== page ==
News Release

Religious Education Council of England and Wales gains a new voice

The Church of Jesus Christ of Latter-day Saints in the UK gained membership of the Religious Education Council of England and Wales at their Annual General Meeting on 3rd May 2012. The RE Council represents “the collective interests of a wide variety of professional associations and faith communities in deepening and strengthening provision for Religious Education.” The Church is one of the newest voices in the council but will have much to offer this multi-faith organisation.

The RE Council’s AGM was held at Al-Khoei Islamic Centre in London. The Church was represented at this meeting by James Holt of the UK National Public Affairs Council. James was a secondary school RE teacher for many years, and now lectures in Religious Education at the University of Chester. The day was filled with presentations surrounding the place of RE in state schools. Over the last year there has been a lot of unrest in the RE world about various changes in the English Baccalaureate and Academy Schools which could be seen to lessen the value of RE. Nick Gibb (Minister of State for Schools) sought to calm these fears by assuring members that religious education is “like a Rosetta stone that can be used to understand other subjects”. Ed Pawson, Chair of the National Association of RE teachers, extended this analogy to including the ability to understand other people. Mr Gibb further reiterated the Government’s commitment that all schools should offer good quality RE provision.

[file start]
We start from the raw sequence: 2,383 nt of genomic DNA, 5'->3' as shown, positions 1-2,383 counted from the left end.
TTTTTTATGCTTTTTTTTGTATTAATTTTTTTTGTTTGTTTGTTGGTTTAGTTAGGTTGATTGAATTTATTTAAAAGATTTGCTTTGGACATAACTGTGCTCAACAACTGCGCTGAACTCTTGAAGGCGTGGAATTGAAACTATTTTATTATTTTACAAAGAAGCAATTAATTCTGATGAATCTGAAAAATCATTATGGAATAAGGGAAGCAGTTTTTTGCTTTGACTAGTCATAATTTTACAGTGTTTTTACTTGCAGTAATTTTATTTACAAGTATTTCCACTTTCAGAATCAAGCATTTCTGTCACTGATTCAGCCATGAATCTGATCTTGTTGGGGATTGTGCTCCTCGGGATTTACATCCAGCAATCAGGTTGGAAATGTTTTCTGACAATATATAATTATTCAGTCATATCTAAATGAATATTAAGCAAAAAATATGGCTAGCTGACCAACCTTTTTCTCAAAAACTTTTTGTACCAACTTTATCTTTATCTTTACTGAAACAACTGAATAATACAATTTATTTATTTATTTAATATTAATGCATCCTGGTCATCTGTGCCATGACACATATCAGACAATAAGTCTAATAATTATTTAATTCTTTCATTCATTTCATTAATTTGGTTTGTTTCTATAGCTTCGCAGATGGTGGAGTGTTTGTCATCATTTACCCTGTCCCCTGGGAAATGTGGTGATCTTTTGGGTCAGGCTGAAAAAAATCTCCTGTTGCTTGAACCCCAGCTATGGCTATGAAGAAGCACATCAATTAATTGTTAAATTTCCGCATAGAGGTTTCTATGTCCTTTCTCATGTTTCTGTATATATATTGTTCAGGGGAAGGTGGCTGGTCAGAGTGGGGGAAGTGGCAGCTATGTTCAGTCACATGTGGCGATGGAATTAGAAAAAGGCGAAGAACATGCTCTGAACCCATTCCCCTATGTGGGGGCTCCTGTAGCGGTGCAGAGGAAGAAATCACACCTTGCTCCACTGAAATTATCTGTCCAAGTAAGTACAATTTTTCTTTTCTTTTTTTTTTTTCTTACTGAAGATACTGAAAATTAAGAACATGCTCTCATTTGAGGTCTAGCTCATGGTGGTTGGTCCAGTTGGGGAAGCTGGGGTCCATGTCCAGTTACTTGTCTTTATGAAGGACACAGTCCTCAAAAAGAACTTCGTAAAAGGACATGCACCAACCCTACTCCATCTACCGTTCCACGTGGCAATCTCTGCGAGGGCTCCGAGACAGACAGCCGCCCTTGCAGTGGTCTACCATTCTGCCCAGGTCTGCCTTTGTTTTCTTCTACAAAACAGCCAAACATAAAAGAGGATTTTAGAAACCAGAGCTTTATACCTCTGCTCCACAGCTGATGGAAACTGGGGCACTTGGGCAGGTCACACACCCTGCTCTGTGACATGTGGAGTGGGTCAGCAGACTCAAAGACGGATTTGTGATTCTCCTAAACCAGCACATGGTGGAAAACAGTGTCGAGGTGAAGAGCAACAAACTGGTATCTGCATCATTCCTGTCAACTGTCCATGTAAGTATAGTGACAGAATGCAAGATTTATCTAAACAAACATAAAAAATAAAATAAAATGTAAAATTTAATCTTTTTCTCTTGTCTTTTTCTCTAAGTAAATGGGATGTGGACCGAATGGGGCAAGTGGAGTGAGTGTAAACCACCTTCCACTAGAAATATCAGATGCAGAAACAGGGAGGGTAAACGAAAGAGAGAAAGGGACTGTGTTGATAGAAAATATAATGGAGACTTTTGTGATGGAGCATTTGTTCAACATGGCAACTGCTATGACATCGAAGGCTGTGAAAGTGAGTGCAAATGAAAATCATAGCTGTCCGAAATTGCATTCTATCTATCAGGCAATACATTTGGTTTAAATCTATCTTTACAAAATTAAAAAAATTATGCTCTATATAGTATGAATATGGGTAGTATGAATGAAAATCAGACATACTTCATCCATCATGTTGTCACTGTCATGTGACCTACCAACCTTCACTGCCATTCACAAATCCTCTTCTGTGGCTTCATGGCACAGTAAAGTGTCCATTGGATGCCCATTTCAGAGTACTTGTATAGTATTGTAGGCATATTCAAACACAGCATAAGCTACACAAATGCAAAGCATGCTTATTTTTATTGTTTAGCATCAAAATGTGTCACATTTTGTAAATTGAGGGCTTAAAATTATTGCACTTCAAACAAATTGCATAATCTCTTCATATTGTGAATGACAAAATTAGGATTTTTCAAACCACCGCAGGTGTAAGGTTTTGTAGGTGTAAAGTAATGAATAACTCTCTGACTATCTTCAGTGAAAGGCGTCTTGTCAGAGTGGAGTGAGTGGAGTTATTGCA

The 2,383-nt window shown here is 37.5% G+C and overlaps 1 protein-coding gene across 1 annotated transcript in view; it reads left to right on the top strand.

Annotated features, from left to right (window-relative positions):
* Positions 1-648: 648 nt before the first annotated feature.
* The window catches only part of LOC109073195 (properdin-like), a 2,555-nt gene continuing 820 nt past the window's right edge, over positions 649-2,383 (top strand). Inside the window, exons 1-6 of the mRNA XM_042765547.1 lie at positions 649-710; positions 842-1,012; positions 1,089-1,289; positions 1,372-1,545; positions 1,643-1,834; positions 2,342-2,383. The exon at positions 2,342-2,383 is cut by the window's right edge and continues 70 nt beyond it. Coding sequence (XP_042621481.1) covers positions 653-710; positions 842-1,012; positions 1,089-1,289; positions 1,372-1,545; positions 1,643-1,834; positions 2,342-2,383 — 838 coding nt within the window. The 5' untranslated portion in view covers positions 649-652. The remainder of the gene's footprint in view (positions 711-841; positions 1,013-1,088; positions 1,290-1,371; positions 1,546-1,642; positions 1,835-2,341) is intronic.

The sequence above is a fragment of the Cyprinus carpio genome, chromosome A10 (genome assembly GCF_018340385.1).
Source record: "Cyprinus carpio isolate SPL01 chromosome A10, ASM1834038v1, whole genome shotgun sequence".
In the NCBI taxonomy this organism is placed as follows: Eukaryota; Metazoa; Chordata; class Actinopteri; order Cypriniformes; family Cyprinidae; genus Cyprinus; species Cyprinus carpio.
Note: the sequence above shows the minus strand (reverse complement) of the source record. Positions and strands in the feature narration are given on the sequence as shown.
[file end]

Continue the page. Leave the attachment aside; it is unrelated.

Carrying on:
Members of the RE Council board and other members were effusive in their welcome to the Church as members, and were excited that the Church in the UK wanted to become involved in the RE world. For many years individual Church members have represented the Church on local RE organisations such as SACREs (Standing Advisory Councils on Religious Education), but this is a major step in giving the Church a voice in the way that policy regarding Religious Education is formed, and enables links to be made with other faith and educational groups.

Professor Denise Cush highlighted the Church as an example of faiths that may not be taught about in classrooms, but have much to offer. James Holt has done a lot of work in this area, and members of the Church are encouraged to offer their experience and expertise in developing resources to help this teaching through the LDS Teacher Network that has been established on Facebook and has its own website.

RE London

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